2. With Python's properties you can create accessor methods that provide the same interface to calling code. Existing code would still just use grid_agent_instance.position.


    3. I generally agree with Matt's theorizing here, and fall closer to the OOP zealot end. But I disagree about OOP not fitting transaction processing. If the logic gets complicated then a good OOP design can help considerably. This was true of the cell phone system I worked on in C++.

    4. "With Python's properties you can create accessor methods that provide the same interface to calling code. Existing code would still just use grid_agent_instance.position"

      This is exactly the misunderstanding in the original article I cited! The point is, we don't want ANY code accessing grid_agent_instance.position.

      And I gave the reason: in this case, I *removed* position from GridAgent completely. There is no position variable to access anymore!

    5. Hmm, Matt, I may have underestimated properties. Trying them out now.

    6. OK, Matt, I see what is going on here. I had seen intros to properties, but they had always shown how to use them to control, say, the range of a variable. I had never seen examples showing that the variable didn't even need to be there.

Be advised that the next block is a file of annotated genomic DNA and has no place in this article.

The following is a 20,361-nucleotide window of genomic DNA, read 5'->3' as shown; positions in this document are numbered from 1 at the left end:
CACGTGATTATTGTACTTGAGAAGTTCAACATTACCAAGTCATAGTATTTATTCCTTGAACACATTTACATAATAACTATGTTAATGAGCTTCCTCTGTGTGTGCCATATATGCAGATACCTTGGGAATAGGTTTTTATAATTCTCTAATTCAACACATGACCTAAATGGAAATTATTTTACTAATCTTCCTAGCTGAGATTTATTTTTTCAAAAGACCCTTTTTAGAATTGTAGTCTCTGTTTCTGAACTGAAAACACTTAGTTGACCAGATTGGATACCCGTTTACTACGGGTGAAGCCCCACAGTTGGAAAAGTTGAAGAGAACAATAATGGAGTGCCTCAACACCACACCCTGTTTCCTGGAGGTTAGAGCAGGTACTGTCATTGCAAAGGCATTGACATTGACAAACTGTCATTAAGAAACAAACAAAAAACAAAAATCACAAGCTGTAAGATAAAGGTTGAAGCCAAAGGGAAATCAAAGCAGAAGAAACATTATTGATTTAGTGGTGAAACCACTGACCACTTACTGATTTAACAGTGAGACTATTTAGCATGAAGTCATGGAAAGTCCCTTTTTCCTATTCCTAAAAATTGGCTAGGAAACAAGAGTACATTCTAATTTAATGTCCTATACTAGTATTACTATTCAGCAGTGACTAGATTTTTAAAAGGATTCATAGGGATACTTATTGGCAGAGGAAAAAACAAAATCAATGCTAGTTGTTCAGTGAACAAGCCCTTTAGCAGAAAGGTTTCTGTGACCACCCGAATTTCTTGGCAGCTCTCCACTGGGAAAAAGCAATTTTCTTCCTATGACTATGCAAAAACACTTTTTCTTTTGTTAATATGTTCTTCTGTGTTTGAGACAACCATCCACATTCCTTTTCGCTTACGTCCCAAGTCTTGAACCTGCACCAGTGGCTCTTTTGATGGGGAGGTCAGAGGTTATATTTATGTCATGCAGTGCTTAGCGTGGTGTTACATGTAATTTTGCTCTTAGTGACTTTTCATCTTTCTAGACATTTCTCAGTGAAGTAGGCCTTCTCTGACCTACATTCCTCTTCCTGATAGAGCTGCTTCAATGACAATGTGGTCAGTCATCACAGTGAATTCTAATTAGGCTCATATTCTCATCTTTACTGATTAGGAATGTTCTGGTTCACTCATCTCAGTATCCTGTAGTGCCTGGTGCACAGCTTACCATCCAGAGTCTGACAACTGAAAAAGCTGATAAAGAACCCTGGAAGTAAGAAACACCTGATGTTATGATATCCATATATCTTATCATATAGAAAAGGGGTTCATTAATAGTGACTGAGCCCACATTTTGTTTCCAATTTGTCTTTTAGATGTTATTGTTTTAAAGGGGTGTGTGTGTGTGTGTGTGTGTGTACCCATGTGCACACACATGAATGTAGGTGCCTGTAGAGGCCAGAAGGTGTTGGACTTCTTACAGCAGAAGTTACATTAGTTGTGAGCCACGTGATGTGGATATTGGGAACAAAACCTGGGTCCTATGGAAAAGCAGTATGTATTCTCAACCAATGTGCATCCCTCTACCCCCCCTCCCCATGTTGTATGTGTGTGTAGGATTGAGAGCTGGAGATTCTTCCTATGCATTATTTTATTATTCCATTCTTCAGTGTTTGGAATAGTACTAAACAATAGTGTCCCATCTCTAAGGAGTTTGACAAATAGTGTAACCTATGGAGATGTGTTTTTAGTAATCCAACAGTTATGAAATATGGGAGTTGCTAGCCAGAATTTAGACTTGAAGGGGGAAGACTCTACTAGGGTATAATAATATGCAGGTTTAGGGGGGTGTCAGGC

3. OK, I'm confused. Do you understand that Python lets you replace the member variable `position` with an @property member method called `position()`, and that this requires NO CHANGES to the calling code, which can continue to access position as though it was a variable?

    If you do understand this, then I have to assume your objection has nothing to do with getters and setters. How would doing things the "evil" Java (really OOP) way could have helped you in this case? If you moved position from GridAgent to Cell and there is no way to compute the position from within GridAgent, then you can't possibly avoid changing code that was previously accessing GridAgent's position, regardless of if it was directly, through a getter, or any other method.

    1. See my comment above or my latest (5:22pm Thursday) post. No, I had only seen examples showing access control for a variable one actually had in that class before this week!